While a number of local organizations and support groups regularly discuss the sexuality and sexual needs of gay and bisexual men, from having safer sex to achieving sexual satisfaction, comparatively little discussion happens around the needs of lesbian and bisexual cisgender (non-transgender) women, and transgender people of all sexual orientations.
Enter sWerve and the Utah Pride Center to change that.
On April 17, the Center and the lesbian-focused civic and social group will team up to present Queer Sex Ed, a day of four presentations on topics relating to transgender and queer female sexuality.
“It sprung out of a lot of anecdotal evidence of women who have questions about their sex life, and a lot of people asking, ‘How do lesbians have safer sex, and what am I supposed to be doing if I’m wanting to have sex with more than one person?’” said Jennifer Nuttall, the Center’s Adult Programs Director. “We wanted to have a conversation with the community to talk about women and sex and how that plays out as single people, and in our couples and our long-term relationships. Are we getting what we need and what we want?”
The day’s first panel will address that question. Presented by Jordan Rullo, a candidate in the University of Utah’s Clinical Psychology doctoral program, “Sexual Satisfaction: What is it? How do we get it?” will cover the different ways in which women can achieve that nebulous thing known as sexual satisfaction.
“[The presentation] is going to be a combination of the research on sexual satisfaction and clinical applications on how to increase your satisfaction — what it is, why it’s important that we have it, and how we get it,” said Rullo, who specializes in sex research and sex therapy. A large part of the presentation, she added, will cover what researchers call an exchange model theory of sexual satisfaction, “which basically says to be sexually satisfied, you need to have more rewards than costs” in your sex life.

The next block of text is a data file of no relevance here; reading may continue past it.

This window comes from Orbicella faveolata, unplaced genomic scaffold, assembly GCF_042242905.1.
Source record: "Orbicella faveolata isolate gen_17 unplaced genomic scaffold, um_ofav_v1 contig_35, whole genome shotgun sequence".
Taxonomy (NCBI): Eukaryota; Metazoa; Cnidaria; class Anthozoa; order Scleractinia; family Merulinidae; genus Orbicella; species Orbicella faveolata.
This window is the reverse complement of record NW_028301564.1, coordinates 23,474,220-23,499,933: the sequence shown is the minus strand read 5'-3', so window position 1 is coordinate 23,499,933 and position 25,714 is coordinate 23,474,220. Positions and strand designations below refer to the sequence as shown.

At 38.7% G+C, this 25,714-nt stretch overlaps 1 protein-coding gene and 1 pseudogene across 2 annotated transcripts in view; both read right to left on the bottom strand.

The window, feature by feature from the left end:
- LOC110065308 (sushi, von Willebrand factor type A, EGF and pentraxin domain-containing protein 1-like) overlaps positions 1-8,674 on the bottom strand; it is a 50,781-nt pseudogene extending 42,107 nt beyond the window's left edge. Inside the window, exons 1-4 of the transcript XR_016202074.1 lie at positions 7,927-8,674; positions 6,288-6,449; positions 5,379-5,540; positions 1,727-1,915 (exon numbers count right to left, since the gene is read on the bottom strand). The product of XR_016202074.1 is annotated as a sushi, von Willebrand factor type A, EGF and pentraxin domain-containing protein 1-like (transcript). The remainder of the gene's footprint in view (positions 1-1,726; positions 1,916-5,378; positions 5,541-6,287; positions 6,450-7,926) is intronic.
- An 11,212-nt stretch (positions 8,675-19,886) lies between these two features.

“If you like to be touched a certain way and your partner does that for you, that’s a reward,” she explained. “When you’re not in the mood and your partner doesn’t’ care and wants to have sex anyway, that’s a cost.”
The presentation, which Rullo hopes will be equal parts question and answer, will also focus on breaking down myths about sex — for example, that it needs to be spontaneous to be good — and having realistic expectations about sexuality.
“Sex isn’t going to be great every time we do it. Sometimes it will be silly and sloppy and that’s OK,” she said.
The second presentation will cover something that Nuttall said many women in relationships with women experience, but are often ashamed to talk about: lesbian bed death, or the idea that long term female couples often stop having sex together.
“I’ve had a lot of couples tell me confidentially, ‘We’re not having sex and it’s horrible, what’s going on?’” said Nuttall. “They’re needing some support that way but they don’t know how to talk about that within the context of a relationship or anything else.”
“Lesbian Bed Death: Myth or Reality?” will be lead by Lisa Diamond, an associate professor of psychology and gender studies at the University of Utah whose work has focused on the sexuality of queer women.
“I think the important thing to clarify is I’m not a clinical psychologist or therapist so I’m going to be approach [this topic] from a sex research perspective, in terms of what do we know about this mythical phenomenon,” said Diamond.
Among researchers, the topic of ‘lesbian bed death’ is as controversial as it is among individual lesbians and bisexual women, Diamond added. Some researchers, she said, contend that the phenomenon arises out of applying a male model to female sexuality and then expecting “women to have sex as often as male researchers expect us to.” Other issues that complicate the matter are forms of sex that don’t involve genital contact, and feminist contentions that the idea of ‘lesbian bed death’ reinforces stereotypes that women as a group don’t enjoy sex.